Critically, in a complex system, the whole is greater than the sum of its parts because outcomes emerge in ways that cannot be totally controlled or predicted.
McChrystal helped his team to see Al Qaeda as a complex web of unpredictable and adaptive elements. This meant employing fundamentally different strategies of battle, which ultimately led to significantly greater success in their fight.
What does this mean for how we manage safety and risk?
It’s natural and normal for us to treat complex problems as if they were complicated; to reduce them down to their parts and change out the troublesome component. This is after all how most formal education teaches us to solve problems; by ‘analytical reductionism’.
But in 21st-century airline safety, most of the time we’re dealing with human work performed by pilots, engineers, ground staff, and cabin crew. We can’t truly understand human work – how it normally goes right and sometimes go wrong – using the same methods we use to understand technical objects.
This means that when we’re looking for strategies to solve human-centred safety problems, we need to apply complex systems thinking to the task. This means avoiding the temptation to disassemble the problem to find the broken ‘component’ (human).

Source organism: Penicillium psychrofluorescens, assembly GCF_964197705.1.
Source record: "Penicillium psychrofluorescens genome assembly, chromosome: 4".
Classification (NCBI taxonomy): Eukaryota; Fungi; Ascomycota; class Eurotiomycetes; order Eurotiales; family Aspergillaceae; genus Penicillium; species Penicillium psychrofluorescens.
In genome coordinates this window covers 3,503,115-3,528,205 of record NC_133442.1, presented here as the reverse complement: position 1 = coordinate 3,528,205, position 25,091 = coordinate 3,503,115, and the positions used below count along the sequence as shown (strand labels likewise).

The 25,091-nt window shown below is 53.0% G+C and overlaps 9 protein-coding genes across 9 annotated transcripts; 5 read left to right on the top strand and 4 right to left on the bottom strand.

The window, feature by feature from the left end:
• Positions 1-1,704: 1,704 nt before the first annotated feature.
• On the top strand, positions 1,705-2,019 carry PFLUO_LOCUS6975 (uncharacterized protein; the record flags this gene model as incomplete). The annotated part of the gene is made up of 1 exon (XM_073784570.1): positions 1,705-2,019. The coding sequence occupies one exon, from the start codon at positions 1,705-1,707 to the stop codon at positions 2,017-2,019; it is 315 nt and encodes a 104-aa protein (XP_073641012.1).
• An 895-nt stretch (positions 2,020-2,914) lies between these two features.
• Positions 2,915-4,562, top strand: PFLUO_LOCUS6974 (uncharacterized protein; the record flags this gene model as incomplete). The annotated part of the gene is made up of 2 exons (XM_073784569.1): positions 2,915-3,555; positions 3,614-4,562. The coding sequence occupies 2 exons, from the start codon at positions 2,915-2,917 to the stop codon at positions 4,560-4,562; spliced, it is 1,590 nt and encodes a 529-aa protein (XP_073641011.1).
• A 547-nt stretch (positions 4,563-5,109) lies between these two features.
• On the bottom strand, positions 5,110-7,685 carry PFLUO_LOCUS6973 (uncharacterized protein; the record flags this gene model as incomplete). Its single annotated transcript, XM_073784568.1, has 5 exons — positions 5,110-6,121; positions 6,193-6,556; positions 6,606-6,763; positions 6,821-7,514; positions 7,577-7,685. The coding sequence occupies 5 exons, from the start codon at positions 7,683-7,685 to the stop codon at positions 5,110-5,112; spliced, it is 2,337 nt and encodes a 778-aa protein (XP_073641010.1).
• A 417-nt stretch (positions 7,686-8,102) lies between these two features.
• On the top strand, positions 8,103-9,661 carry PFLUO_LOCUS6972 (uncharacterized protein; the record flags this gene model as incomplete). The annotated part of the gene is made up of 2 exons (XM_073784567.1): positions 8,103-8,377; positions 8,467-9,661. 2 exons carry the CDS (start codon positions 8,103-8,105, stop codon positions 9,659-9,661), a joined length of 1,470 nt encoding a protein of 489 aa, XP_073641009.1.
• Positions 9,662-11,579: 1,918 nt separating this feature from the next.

As safety leaders and practitioners we should use the thinking, methods, and tools that help us to understand the complex and dynamic nature of the systems we operate. We need to study the interactions, patterns and feedback loops in our systems and identify how small changes can lead to disproportionately large and unintended consequences.
Whether we’re designing new policies and procedures, investigating a maintenance error, or risk assessing a new piece of equipment, we instead need to consider safety in the context of the overall system – to think holistically and embrace complexity.
When writing about systems, one can’t finish a piece without quoting the great Russell Ackoff. A little Ackoff wisdom goes a long way:
“To manage a system effectively, you might focus on the interaction of the parts rather than their behavior taken separately.”